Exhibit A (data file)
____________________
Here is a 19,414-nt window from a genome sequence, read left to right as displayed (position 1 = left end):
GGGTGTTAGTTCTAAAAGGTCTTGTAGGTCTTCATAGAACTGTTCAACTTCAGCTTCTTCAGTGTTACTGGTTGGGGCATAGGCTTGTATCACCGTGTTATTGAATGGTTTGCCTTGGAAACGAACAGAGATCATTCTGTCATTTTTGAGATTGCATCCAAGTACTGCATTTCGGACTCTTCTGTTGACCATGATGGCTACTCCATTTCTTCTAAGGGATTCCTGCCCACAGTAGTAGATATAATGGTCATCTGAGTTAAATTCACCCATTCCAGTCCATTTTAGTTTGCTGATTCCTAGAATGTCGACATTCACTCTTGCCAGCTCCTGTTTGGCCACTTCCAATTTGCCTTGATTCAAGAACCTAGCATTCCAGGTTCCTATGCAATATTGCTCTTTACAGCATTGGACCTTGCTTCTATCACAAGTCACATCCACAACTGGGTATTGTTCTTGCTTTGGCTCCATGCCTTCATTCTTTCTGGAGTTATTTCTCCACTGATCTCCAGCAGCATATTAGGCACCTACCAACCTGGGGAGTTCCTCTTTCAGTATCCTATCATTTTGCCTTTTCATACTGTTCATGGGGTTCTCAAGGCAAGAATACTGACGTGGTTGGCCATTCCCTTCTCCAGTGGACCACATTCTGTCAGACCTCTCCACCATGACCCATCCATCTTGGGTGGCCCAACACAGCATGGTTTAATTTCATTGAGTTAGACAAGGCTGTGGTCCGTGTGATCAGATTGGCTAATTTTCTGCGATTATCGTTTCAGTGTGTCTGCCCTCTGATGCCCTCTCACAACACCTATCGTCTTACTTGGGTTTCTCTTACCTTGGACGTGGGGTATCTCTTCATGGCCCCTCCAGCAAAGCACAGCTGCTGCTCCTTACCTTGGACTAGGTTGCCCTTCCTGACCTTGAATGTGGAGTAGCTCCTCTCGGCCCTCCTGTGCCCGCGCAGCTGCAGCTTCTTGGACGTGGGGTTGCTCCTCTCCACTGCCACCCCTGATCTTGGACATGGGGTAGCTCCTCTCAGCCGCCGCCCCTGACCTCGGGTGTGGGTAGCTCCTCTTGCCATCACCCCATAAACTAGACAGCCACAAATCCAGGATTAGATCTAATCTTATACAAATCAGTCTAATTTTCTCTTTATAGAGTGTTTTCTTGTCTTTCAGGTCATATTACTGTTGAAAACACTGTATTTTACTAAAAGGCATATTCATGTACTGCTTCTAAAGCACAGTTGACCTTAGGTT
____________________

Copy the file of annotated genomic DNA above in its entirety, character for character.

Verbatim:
Here is a 19,414-nt window from a genome sequence, read left to right as displayed (position 1 = left end):
GGGTGTTAGTTCTAAAAGGTCTTGTAGGTCTTCATAGAACTGTTCAACTTCAGCTTCTTCAGTGTTACTGGTTGGGGCATAGGCTTGTATCACCGTGTTATTGAATGGTTTGCCTTGGAAACGAACAGAGATCATTCTGTCATTTTTGAGATTGCATCCAAGTACTGCATTTCGGACTCTTCTGTTGACCATGATGGCTACTCCATTTCTTCTAAGGGATTCCTGCCCACAGTAGTAGATATAATGGTCATCTGAGTTAAATTCACCCATTCCAGTCCATTTTAGTTTGCTGATTCCTAGAATGTCGACATTCACTCTTGCCAGCTCCTGTTTGGCCACTTCCAATTTGCCTTGATTCAAGAACCTAGCATTCCAGGTTCCTATGCAATATTGCTCTTTACAGCATTGGACCTTGCTTCTATCACAAGTCACATCCACAACTGGGTATTGTTCTTGCTTTGGCTCCATGCCTTCATTCTTTCTGGAGTTATTTCTCCACTGATCTCCAGCAGCATATTAGGCACCTACCAACCTGGGGAGTTCCTCTTTCAGTATCCTATCATTTTGCCTTTTCATACTGTTCATGGGGTTCTCAAGGCAAGAATACTGACGTGGTTGGCCATTCCCTTCTCCAGTGGACCACATTCTGTCAGACCTCTCCACCATGACCCATCCATCTTGGGTGGCCCAACACAGCATGGTTTAATTTCATTGAGTTAGACAAGGCTGTGGTCCGTGTGATCAGATTGGCTAATTTTCTGCGATTATCGTTTCAGTGTGTCTGCCCTCTGATGCCCTCTCACAACACCTATCGTCTTACTTGGGTTTCTCTTACCTTGGACGTGGGGTATCTCTTCATGGCCCCTCCAGCAAAGCACAGCTGCTGCTCCTTACCTTGGACTAGGTTGCCCTTCCTGACCTTGAATGTGGAGTAGCTCCTCTCGGCCCTCCTGTGCCCGCGCAGCTGCAGCTTCTTGGACGTGGGGTTGCTCCTCTCCACTGCCACCCCTGATCTTGGACATGGGGTAGCTCCTCTCAGCCGCCGCCCCTGACCTCGGGTGTGGGTAGCTCCTCTTGCCATCACCCCATAAACTAGACAGCCACAAATCCAGGATTAGATCTAATCTTATACAAATCAGTCTAATTTTCTCTTTATAGAGTGTTTTCTTGTCTTTCAGGTCATATTACTGTTGAAAACACTGTATTTTACTAAAAGGCATATTCATGTACTGCTTCTAAAGCACAGTTGACCTTAGGTT